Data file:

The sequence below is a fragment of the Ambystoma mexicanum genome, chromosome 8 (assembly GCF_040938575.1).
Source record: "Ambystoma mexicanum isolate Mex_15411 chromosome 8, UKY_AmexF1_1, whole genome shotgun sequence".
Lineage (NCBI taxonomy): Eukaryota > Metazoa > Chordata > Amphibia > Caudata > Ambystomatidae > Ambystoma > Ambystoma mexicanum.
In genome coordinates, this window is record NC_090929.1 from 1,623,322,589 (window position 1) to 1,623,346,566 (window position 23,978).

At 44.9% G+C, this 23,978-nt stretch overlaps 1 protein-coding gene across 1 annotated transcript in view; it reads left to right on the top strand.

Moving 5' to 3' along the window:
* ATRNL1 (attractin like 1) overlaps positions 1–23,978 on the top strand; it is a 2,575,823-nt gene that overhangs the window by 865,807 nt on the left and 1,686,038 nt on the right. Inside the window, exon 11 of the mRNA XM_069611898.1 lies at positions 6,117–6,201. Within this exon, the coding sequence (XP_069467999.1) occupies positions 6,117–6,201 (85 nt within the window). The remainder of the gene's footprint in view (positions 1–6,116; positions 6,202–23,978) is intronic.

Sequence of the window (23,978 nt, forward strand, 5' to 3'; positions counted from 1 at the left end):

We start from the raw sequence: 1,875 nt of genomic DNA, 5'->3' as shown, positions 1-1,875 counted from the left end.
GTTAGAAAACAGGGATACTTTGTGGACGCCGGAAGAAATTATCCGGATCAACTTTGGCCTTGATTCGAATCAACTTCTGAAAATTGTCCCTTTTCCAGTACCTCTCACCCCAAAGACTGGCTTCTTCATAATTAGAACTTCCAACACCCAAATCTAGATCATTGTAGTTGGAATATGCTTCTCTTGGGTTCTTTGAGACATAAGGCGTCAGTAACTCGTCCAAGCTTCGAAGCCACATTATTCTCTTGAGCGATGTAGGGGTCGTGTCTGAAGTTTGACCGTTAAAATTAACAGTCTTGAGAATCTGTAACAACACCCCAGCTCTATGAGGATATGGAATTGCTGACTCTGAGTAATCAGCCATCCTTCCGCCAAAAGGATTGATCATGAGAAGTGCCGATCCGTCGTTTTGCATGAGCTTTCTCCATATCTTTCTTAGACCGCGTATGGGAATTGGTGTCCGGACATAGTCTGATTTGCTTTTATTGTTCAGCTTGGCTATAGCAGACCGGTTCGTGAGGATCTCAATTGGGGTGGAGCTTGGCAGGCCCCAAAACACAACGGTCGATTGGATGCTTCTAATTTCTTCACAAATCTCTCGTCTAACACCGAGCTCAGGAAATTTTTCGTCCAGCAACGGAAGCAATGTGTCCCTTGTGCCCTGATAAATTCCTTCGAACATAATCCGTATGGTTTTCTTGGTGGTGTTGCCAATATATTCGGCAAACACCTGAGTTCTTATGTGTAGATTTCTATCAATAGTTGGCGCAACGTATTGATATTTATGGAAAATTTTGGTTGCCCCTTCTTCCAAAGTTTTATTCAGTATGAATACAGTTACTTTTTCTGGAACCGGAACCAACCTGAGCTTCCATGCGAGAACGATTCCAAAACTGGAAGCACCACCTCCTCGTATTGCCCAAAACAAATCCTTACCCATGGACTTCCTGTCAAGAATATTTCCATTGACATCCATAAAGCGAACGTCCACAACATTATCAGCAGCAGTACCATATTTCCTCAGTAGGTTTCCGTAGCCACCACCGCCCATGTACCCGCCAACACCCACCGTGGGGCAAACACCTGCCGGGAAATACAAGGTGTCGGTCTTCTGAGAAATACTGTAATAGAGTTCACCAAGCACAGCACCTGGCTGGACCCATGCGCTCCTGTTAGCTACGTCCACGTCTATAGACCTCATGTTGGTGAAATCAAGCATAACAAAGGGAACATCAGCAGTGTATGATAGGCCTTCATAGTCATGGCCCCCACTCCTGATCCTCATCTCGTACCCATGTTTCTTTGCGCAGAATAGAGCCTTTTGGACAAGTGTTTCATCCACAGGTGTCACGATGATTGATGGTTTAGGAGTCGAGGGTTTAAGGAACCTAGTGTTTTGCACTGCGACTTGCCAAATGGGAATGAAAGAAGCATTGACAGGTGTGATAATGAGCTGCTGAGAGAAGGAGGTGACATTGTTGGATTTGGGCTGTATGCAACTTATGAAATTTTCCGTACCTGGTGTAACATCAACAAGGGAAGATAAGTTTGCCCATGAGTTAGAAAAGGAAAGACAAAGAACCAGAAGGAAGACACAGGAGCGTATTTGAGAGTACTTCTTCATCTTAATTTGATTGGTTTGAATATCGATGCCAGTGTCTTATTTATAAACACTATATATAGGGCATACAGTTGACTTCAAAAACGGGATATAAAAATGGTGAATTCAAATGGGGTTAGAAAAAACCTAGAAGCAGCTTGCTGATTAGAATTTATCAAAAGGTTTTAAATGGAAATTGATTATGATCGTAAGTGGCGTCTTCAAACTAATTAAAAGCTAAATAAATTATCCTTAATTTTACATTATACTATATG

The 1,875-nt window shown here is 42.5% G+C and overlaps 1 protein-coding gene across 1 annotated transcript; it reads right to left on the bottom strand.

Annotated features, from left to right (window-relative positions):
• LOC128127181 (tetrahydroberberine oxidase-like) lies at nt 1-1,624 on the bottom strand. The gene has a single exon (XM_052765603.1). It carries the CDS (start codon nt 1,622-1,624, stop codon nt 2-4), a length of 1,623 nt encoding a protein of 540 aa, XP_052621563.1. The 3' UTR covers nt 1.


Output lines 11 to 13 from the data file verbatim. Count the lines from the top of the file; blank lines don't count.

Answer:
The 1,875-nt window shown here is 42.5% G+C and overlaps 1 protein-coding gene across 1 annotated transcript; it reads right to left on the bottom strand.

Annotated features, from left to right (window-relative positions):
• LOC128127181 (tetrahydroberberine oxidase-like) lies at nt 1-1,624 on the bottom strand. The gene has a single exon (XM_052765603.1). It carries the CDS (start codon nt 1,622-1,624, stop codon nt 2-4), a length of 1,623 nt encoding a protein of 540 aa, XP_052621563.1. The 3' UTR covers nt 1.